Published: 00:00, 07 March 2002
A VOTE on banning hunting with dogs in England and Wales will be held in the House of Commons next March. The decision has divided Kent's MPs and caused dismay among hunt followers who fear it will lead to wide spread economic devastation in the countryside.
The Countryside Alliance has called for a fair solution - the so-called middle way that allows hunting using a licence system. There are fears thousands of jobs could be at risk if it were banned.
There has also been widespread criticism that politically the announcement has been timed to deflect attention from criticisms of the Government's record on transport and health and the Stephen Byers affair.
But animal rights supporters are jubilant. Eileen Chambers, from the Herne Bay and Whitstable Animal Rights Group, said: "With all the publicity especially about hare coursing, this is bringing things to a head. We are just delighted and we hope it goes through." She said members of the public supported their stance and said hunters could still go drag hunting.
The choices before MPs on March 18 will be a complete ban, continuation of the status quo and the compromise middle way plan to allow hunting under licence with practices such as digging out ended.
The House of Commons will probably vote against hunting, but the big question is what will happen in the House of Lords where there is majority support for it to continue. Most commentators say the likely result is a compromise. The announcement was bound to happen soon because of the Scottish Parliament's decision to ban hunting north of the border.
Master of the West Street/Tickham hunt, Stuart Ross, was confident common ground could be reached to ensure hunting's survival. It was fatuous, he said, to sacrifice the far more important Criminal Justice Bill in favour of this because it had run out of parliamentary time. He said: "They've brought forward this bill simply to ingratiate themselves with the groups against hunting who've made substantial contributions to the Labour Party."
Canterbury and Whitstable MP Julian Brazier said: "It's a smoke screen. Blair is trying to get the Labour left behind him and trying to recoup popularity because I think he believes, perhaps wrongly, that there is support for abolishing hunting."
There could be tragic consequences for both the fox and the countryside if hunting were abolished. In strong field sports areas, said Mr Brazier, the countryside was well preserved for both people and wildlife. It was doubtful this would be maintained.
"Although I've no participation in hunting and have very strong views on animal cruelty, I think I will vote for it to continue as custom and practice," he said.
Faversham and Mid-Kent MP Hugh Robertson said: "I am irritated beyond belief that this has been re-introduced in the wake of the Byers affair. I will be voting for the retention of hunting for three reasons. One is the civil liberties question. I don't think albeit even a minority should be persecuted.
Secondly, I can see no point in banning hunting without banning fishing and shooting, and thirdly, it is extremely ill timed. Post foot and mouth, the countryside is in real crisis and this is unnecessary."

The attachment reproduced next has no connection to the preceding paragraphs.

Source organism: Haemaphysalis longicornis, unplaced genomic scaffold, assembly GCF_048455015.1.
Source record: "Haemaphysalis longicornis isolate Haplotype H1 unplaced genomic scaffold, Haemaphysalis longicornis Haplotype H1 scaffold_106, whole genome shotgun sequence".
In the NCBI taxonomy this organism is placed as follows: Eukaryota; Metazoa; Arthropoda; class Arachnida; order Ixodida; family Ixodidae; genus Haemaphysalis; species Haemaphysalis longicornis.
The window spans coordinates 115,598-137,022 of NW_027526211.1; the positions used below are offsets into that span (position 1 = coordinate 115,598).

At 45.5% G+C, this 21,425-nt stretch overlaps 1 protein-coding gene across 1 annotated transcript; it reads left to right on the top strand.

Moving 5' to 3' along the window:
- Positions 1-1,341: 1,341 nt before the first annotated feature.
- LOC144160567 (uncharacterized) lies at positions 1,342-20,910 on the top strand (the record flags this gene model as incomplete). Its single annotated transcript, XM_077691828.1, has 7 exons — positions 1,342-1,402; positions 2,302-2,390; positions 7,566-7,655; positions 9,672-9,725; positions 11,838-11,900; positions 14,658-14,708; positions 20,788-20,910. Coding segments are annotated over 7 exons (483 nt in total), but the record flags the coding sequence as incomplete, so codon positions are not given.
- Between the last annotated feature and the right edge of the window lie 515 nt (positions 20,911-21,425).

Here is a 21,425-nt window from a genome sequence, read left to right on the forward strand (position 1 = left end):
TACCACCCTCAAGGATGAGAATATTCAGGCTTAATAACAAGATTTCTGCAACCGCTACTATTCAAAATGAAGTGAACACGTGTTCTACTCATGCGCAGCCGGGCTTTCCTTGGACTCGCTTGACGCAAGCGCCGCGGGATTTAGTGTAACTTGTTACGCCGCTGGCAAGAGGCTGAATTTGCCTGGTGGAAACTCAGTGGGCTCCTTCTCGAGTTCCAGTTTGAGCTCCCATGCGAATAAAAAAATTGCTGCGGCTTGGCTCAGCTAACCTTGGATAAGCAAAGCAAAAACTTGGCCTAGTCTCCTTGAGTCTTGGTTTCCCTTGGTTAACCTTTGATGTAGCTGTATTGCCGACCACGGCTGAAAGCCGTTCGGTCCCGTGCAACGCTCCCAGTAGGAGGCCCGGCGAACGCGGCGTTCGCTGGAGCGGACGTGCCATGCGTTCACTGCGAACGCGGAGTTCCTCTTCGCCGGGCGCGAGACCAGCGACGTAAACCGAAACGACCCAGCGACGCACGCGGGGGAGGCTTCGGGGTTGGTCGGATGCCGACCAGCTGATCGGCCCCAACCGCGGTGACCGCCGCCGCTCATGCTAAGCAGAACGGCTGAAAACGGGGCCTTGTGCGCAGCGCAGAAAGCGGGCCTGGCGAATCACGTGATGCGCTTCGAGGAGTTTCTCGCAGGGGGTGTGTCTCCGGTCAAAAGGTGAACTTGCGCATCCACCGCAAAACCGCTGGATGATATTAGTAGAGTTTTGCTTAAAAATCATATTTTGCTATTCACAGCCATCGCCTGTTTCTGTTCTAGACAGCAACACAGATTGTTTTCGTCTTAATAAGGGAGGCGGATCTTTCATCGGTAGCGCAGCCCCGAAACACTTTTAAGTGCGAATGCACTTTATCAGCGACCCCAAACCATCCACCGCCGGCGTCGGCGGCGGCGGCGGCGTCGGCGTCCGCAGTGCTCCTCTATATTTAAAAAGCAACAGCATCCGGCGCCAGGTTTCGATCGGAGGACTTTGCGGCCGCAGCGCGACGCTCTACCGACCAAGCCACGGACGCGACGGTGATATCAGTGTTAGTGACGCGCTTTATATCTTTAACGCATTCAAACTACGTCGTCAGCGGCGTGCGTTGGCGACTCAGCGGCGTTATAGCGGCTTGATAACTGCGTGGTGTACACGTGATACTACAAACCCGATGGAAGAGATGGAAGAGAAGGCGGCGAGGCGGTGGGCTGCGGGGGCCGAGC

Labour South Thanet Labour MP, Dr Steve Ladyman, said: "I believe there should be a complete ban and I don't believe the middle way should be allowed. You can't licence hunting. It's still cruel." He rejected accusations this was a cynical ploy to buy support. "They would say that, wouldn't they," he countered.
Dr Ladyman said there was no evidence that banning hunting with dogs would ruin the rural economy. The impact would be minimal only. It was purely coincidental the announcement had ben made now.
He added: "People have been pushing for months for an announcement when this was going to be made. The Government couldn't delay any longer without being accused of fudging. The Government can't win. It announces the vote and gets accused of hiding issues and by not announcing it gets accused of fudging." said.
North Thanet MP Roger Gale, who is a long-standing opponent of hunting with dogs, offered what he called one small cheer for the plan. Mr Gale, who is patron of the Conservative Animal Welfare Group, said: "While the rhetoric has been forceful and the initial expectation high this Government's delivery on animal welfare has fallen very far short of the promises."
Urgency was needed to introduce long-overdue legislation to bring about an outright ban. "We must, I suppose, be thankful that the need for the Government to buy off its own back-bench has led to at least the beginning of a move in the right direction," he said.
Joint master of the East Kent Hunt Nigel Fisher was pessimistic. "The Government was getting in trouble with Stephen Byers. I'm amazed that to save one Minister's job, 30,500 must lose theirs," he said.
He wanted English MPs only to vote on the issue and not to have Scottish MPs involved after the recent banning of hunting north of the border.
A ban would have disastrous consequences. The hunt put in a quarter of a million pounds into the local economy. It had four hunt horses, two hunt staff and about 75 hounds. If banned the hounds would have to be put down, the hunt could no longer keep the horses and the staff would lose their jobs.
Moreover, he said, the hunt provided a service to local farmers, raised thousands for charity and see the end of the annual point-to-point race. "It's urban MPs not having an understanding of how it all links together in the countryside," he stressed.